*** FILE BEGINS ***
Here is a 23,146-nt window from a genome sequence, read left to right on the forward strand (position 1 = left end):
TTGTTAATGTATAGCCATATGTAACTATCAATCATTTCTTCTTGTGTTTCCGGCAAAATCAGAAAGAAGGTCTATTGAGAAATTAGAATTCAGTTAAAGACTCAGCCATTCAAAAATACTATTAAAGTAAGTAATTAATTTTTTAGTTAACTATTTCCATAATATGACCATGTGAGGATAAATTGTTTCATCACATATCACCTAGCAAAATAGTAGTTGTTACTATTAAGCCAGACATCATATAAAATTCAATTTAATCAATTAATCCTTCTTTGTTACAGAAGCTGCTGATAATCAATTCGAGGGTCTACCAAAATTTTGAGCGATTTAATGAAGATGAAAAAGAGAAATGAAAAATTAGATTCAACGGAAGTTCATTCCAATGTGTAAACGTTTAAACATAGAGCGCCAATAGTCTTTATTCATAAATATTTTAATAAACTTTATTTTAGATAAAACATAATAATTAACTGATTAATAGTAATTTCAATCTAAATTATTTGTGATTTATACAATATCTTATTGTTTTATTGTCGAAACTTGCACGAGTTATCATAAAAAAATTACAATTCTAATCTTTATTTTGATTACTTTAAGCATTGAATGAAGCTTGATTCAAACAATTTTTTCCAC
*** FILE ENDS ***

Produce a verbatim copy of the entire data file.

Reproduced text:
Here is a 23,146-nt window from a genome sequence, read left to right on the forward strand (position 1 = left end):
TTGTTAATGTATAGCCATATGTAACTATCAATCATTTCTTCTTGTGTTTCCGGCAAAATCAGAAAGAAGGTCTATTGAGAAATTAGAATTCAGTTAAAGACTCAGCCATTCAAAAATACTATTAAAGTAAGTAATTAATTTTTTAGTTAACTATTTCCATAATATGACCATGTGAGGATAAATTGTTTCATCACATATCACCTAGCAAAATAGTAGTTGTTACTATTAAGCCAGACATCATATAAAATTCAATTTAATCAATTAATCCTTCTTTGTTACAGAAGCTGCTGATAATCAATTCGAGGGTCTACCAAAATTTTGAGCGATTTAATGAAGATGAAAAAGAGAAATGAAAAATTAGATTCAACGGAAGTTCATTCCAATGTGTAAACGTTTAAACATAGAGCGCCAATAGTCTTTATTCATAAATATTTTAATAAACTTTATTTTAGATAAAACATAATAATTAACTGATTAATAGTAATTTCAATCTAAATTATTTGTGATTTATACAATATCTTATTGTTTTATTGTCGAAACTTGCACGAGTTATCATAAAAAAATTACAATTCTAATCTTTATTTTGATTACTTTAAGCATTGAATGAAGCTTGATTCAAACAATTTTTTCCAC